Meanwhile, Portugal’s minister for science, technology and higher education, Manuel Heitor, described space as a “critical resource” in the EU green and digital transition and in promoting “a new future for Europeans”.
It’s five days until US Inauguration Day and downtown Washington and the Capitol increasingly looks like it’s preparing for war. Images of members of the National Guard sleeping in the Capitol have prompted public offers of pizza and other food, Axios reports.
TWICE THE CHARM. Meanwhile, we’ve witnessed a piece of history: outgoing President Donald Trump became the first president in US history to be impeached twice, as ten of his fellow Republicans joined Democrats in the House of Representatives to charge him with inciting an insurrection in last week’s violent rampage in the Capitol.
REBUILDING RUINS. Even after Trump is gone, the underlying causes of division, mistrust, and frustration won’t go away and Europe must future-proof itself against any risks to democracy – particularly in the online world, Vice President of the European Commission for Values and Transparency, Věra Jourová, wrote in an exclusive op-ed for EURACTIV.
At the same time, transatlantic relations for Europe are all about rebuilding. Lisbon announced it “would very much like” to have the first meeting during its EU Council presidency with new US President Joe Biden to discuss the new transatlantic agenda. But due to the fragile domestic environment, Biden is currently facing, it is not certain that Lisbon’s wish can become true.
UNPRECEDENTED SNUB. Outgoing US Secretary of State Mike Pompeo cancelled his Europe trip at the last minute after top EU officials and Luxembourg’s foreign minister declined to meet him, according to European diplomats and other people familiar with the matter. As this author recalls, the snub of such a high-ranking US representative is unprecedented in the history of transatlantic relations (if you think otherwise, drop me a line).
CHANGE OF TACTICS. Bulgaria has proposed an action plan for cooperation with North Macedonia in the implementation of the Treaty of Friendship, Good Neighbourliness and Cooperation. It is the first constructive act by the authorities in Sofia after Deputy Prime Minister Krassimir Karakachanov announced in September that the European perspective of North Macedonia should be blocked.
LIMITED PROGRESS. Serbia made limited progress in 2020 when it comes to protecting human rights, according to Human Rights Watch’s annual report about the state of human rights in the world published on Wednesday, EURACTIV Serbia reports.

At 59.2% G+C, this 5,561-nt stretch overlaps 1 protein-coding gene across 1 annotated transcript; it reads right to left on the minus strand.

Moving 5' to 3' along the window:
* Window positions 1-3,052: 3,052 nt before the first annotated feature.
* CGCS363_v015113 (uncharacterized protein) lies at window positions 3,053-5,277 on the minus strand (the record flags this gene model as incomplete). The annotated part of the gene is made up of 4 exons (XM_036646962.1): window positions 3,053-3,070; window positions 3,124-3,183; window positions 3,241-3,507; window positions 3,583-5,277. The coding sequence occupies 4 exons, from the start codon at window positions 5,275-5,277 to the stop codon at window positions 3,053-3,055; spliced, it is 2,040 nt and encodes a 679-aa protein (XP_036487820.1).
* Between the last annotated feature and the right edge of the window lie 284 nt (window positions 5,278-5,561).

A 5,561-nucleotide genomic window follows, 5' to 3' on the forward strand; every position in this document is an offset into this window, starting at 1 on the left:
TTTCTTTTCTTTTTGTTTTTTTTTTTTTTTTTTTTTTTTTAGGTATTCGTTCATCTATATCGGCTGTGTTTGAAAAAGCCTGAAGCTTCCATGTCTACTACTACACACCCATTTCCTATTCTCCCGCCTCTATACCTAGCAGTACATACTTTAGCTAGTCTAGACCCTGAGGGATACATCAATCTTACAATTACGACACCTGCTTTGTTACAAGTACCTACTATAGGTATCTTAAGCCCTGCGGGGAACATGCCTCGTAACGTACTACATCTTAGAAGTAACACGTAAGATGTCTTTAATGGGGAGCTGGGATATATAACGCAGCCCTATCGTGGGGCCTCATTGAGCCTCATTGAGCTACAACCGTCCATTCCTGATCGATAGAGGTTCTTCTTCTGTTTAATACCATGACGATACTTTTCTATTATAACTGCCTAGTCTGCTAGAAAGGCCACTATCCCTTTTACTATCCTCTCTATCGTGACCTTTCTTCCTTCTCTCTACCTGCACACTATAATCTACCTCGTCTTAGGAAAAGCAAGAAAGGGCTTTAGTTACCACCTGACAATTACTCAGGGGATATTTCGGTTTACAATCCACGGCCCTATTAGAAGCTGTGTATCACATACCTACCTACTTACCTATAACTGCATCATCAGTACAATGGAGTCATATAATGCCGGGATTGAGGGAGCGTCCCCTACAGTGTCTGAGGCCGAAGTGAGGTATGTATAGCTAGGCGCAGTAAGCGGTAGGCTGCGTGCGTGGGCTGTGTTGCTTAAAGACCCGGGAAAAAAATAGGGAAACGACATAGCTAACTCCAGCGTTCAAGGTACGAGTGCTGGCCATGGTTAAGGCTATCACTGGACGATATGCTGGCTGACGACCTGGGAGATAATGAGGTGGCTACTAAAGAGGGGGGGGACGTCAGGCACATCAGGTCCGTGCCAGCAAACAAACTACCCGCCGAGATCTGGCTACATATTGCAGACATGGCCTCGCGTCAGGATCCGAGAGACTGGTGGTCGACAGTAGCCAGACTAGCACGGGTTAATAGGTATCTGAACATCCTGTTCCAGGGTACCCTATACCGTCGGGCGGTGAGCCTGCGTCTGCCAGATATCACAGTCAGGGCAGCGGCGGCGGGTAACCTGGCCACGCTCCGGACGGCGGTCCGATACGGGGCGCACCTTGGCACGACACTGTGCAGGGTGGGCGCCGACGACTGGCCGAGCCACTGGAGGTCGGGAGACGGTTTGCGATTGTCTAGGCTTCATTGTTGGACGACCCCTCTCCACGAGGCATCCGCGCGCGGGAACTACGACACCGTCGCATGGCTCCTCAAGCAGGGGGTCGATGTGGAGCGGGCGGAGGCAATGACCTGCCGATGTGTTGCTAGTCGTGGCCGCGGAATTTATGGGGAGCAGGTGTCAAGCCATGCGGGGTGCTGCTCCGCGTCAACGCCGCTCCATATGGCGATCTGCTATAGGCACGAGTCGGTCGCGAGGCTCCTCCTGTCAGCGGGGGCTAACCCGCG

CRIMEA CASE. Russia’s occupation of Crimea in 2014 was the biggest territorial seizure in Europe since World War II. In a landmark case, the European Court of Human Rights decided there is enough evidence of systematic human rights violations to proceed with the case Ukraine lodged against Russia concerning administrative practices in Crimea between 2014 and 2015. There are currently five cases lodged by Ukraine against Russia pending before the court, including one of similarly general nature concerning systematic practices in Eastern Ukraine.
“Russia has no place in the OSCE special monitoring mission in Ukraine. Are we really relying on Russia to act in “good faith”? Still?” Paul Niland writes for the Atlantic Council. A recent investigative report by German broadcaster ARD has levelled new allegations about the role of the Russian observers in the mission; some of the Russian observers are spies with links to Russian military intelligence.
VACCINE PLEAS. After thirteen member states last week urged the European Commission to support the Eastern Partnership countries in their efforts to obtain affordable and fair access to the COVID-19 vaccines, Ukrainian leader Volodymyr Zelenskiy now called on the EU to help source coronavirus vaccines, as he tries to stave off criticism for failing to secure any western-made jabs.
NAVALNY RETURN. Kremlin critic Alexei Navalny said he would fly back to Russia on 17 January from Germany, where he has been recovering after being poisoned, shrugging off potential legal risks that could see him jailed at home. Moscow’s prison service already announced it would take all measures necessary to arrest him, which means he could serve a three-and-a-half-year sentence.
WHAT ELSE WE’RE READING
- America Is Living James Madison’s Nightmare [The Atlantic]
- Sovereign Europe, Dangerous World: Five Agendas To Protect Europe’s Capacity to Act [ECFR]
- How I Survived A Chinese ‘Re-Education’ Camp For Uighurs [Guardian]
ON OUR RADAR FOR THE NEXT FEW DAYS…
Europe’s everyday business is still stuck in lockdown reality, until further notice. We’ll keep you updated on all relevant EU foreign affairs news, as we kick off into the new year.
- European Parliament plenary session
| Mo-Thu, 18-21 January 2021 | Brussels, Belgium
- General Affairs Council on pandemic response
| Monday, 18 January 2021 | videolink
- US Senate hearing of Secretary of State-designate Blinken and Pentagon chief nominee Lloyd Austin
| Tuesday, 19 January 2021 | Washington DC, US
- US Inauguration Day
| Wednesday, 20 January 2021 | Washington DC, US
- European Council on COVID-19 response & vaccines
| Thursday, 21 January 2021 | videolink
- Court hearing on whether Scotland can call another independence referendum
| Thursday, 21 January 2021 | Edinburgh, Scotland
- UN treaty banning nuclear weapons enters into force
| Friday, 22 January 2021 | New York, US
Thanks for reading!
If you’d like to contact us for leaks, tips or comments, drop us a line.
Like what you see? Sign up for the full newsletter here, for free!